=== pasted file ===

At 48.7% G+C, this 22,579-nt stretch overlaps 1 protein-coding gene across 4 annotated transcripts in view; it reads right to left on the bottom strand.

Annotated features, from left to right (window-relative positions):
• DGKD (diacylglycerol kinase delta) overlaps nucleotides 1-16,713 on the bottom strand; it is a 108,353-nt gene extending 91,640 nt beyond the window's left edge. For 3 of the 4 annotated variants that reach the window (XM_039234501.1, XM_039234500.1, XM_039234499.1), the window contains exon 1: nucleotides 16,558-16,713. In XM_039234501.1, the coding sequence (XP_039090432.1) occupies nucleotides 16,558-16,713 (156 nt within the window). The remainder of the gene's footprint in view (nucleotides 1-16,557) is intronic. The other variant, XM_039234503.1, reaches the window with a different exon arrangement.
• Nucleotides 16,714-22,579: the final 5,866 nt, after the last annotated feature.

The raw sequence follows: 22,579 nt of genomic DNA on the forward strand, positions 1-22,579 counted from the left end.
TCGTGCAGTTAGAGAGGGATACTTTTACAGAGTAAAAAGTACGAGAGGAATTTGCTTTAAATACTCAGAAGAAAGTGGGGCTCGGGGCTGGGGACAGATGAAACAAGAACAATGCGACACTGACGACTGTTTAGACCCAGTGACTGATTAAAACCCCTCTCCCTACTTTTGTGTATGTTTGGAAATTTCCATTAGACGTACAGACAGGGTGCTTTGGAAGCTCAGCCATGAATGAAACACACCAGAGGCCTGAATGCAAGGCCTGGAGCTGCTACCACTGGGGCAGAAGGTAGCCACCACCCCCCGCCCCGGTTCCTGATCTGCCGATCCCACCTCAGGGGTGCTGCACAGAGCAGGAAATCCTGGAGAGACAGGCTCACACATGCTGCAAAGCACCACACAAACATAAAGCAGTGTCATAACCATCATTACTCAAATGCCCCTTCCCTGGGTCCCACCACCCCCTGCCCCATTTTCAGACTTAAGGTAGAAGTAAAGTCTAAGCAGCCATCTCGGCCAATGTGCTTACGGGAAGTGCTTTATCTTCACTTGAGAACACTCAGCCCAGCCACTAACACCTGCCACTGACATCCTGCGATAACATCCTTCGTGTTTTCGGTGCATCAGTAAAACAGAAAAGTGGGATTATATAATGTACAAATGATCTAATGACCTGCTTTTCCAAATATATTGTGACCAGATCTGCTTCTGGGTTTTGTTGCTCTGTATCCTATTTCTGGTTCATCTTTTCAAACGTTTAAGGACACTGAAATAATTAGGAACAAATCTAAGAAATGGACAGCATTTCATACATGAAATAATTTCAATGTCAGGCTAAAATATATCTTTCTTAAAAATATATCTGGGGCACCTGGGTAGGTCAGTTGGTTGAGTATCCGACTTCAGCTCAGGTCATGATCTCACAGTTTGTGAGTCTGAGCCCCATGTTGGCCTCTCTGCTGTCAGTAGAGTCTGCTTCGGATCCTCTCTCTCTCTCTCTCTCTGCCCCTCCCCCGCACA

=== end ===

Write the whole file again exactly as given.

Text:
At 48.7% G+C, this 22,579-nt stretch overlaps 1 protein-coding gene across 4 annotated transcripts in view; it reads right to left on the bottom strand.

Annotated features, from left to right (window-relative positions):
• DGKD (diacylglycerol kinase delta) overlaps nucleotides 1-16,713 on the bottom strand; it is a 108,353-nt gene extending 91,640 nt beyond the window's left edge. For 3 of the 4 annotated variants that reach the window (XM_039234501.1, XM_039234500.1, XM_039234499.1), the window contains exon 1: nucleotides 16,558-16,713. In XM_039234501.1, the coding sequence (XP_039090432.1) occupies nucleotides 16,558-16,713 (156 nt within the window). The remainder of the gene's footprint in view (nucleotides 1-16,557) is intronic. The other variant, XM_039234503.1, reaches the window with a different exon arrangement.
• Nucleotides 16,714-22,579: the final 5,866 nt, after the last annotated feature.

The raw sequence follows: 22,579 nt of genomic DNA on the forward strand, positions 1-22,579 counted from the left end.
TCGTGCAGTTAGAGAGGGATACTTTTACAGAGTAAAAAGTACGAGAGGAATTTGCTTTAAATACTCAGAAGAAAGTGGGGCTCGGGGCTGGGGACAGATGAAACAAGAACAATGCGACACTGACGACTGTTTAGACCCAGTGACTGATTAAAACCCCTCTCCCTACTTTTGTGTATGTTTGGAAATTTCCATTAGACGTACAGACAGGGTGCTTTGGAAGCTCAGCCATGAATGAAACACACCAGAGGCCTGAATGCAAGGCCTGGAGCTGCTACCACTGGGGCAGAAGGTAGCCACCACCCCCCGCCCCGGTTCCTGATCTGCCGATCCCACCTCAGGGGTGCTGCACAGAGCAGGAAATCCTGGAGAGACAGGCTCACACATGCTGCAAAGCACCACACAAACATAAAGCAGTGTCATAACCATCATTACTCAAATGCCCCTTCCCTGGGTCCCACCACCCCCTGCCCCATTTTCAGACTTAAGGTAGAAGTAAAGTCTAAGCAGCCATCTCGGCCAATGTGCTTACGGGAAGTGCTTTATCTTCACTTGAGAACACTCAGCCCAGCCACTAACACCTGCCACTGACATCCTGCGATAACATCCTTCGTGTTTTCGGTGCATCAGTAAAACAGAAAAGTGGGATTATATAATGTACAAATGATCTAATGACCTGCTTTTCCAAATATATTGTGACCAGATCTGCTTCTGGGTTTTGTTGCTCTGTATCCTATTTCTGGTTCATCTTTTCAAACGTTTAAGGACACTGAAATAATTAGGAACAAATCTAAGAAATGGACAGCATTTCATACATGAAATAATTTCAATGTCAGGCTAAAATATATCTTTCTTAAAAATATATCTGGGGCACCTGGGTAGGTCAGTTGGTTGAGTATCCGACTTCAGCTCAGGTCATGATCTCACAGTTTGTGAGTCTGAGCCCCATGTTGGCCTCTCTGCTGTCAGTAGAGTCTGCTTCGGATCCTCTCTCTCTCTCTCTCTCTGCCCCTCCCCCGCACA